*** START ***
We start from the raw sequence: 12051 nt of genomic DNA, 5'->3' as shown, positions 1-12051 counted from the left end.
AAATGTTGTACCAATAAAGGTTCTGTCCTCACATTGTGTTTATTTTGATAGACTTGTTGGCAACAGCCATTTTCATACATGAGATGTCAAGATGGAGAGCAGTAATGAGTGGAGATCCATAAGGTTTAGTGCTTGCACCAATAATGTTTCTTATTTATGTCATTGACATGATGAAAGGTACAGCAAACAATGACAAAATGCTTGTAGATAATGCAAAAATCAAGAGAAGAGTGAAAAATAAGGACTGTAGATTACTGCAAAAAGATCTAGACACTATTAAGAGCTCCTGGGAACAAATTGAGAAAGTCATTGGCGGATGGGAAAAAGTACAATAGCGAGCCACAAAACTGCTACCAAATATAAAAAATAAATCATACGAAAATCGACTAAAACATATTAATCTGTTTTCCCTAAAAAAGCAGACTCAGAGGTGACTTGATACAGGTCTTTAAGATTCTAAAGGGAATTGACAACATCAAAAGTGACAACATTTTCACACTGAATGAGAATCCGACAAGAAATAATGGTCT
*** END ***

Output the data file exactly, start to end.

We start from the raw sequence: 12051 nt of genomic DNA, 5'->3' as shown, positions 1-12051 counted from the left end.
AAATGTTGTACCAATAAAGGTTCTGTCCTCACATTGTGTTTATTTTGATAGACTTGTTGGCAACAGCCATTTTCATACATGAGATGTCAAGATGGAGAGCAGTAATGAGTGGAGATCCATAAGGTTTAGTGCTTGCACCAATAATGTTTCTTATTTATGTCATTGACATGATGAAAGGTACAGCAAACAATGACAAAATGCTTGTAGATAATGCAAAAATCAAGAGAAGAGTGAAAAATAAGGACTGTAGATTACTGCAAAAAGATCTAGACACTATTAAGAGCTCCTGGGAACAAATTGAGAAAGTCATTGGCGGATGGGAAAAAGTACAATAGCGAGCCACAAAACTGCTACCAAATATAAAAAATAAATCATACGAAAATCGACTAAAACATATTAATCTGTTTTCCCTAAAAAAGCAGACTCAGAGGTGACTTGATACAGGTCTTTAAGATTCTAAAGGGAATTGACAACATCAAAAGTGACAACATTTTCACACTGAATGAGAATCCGACAAGAAATAATGGTCT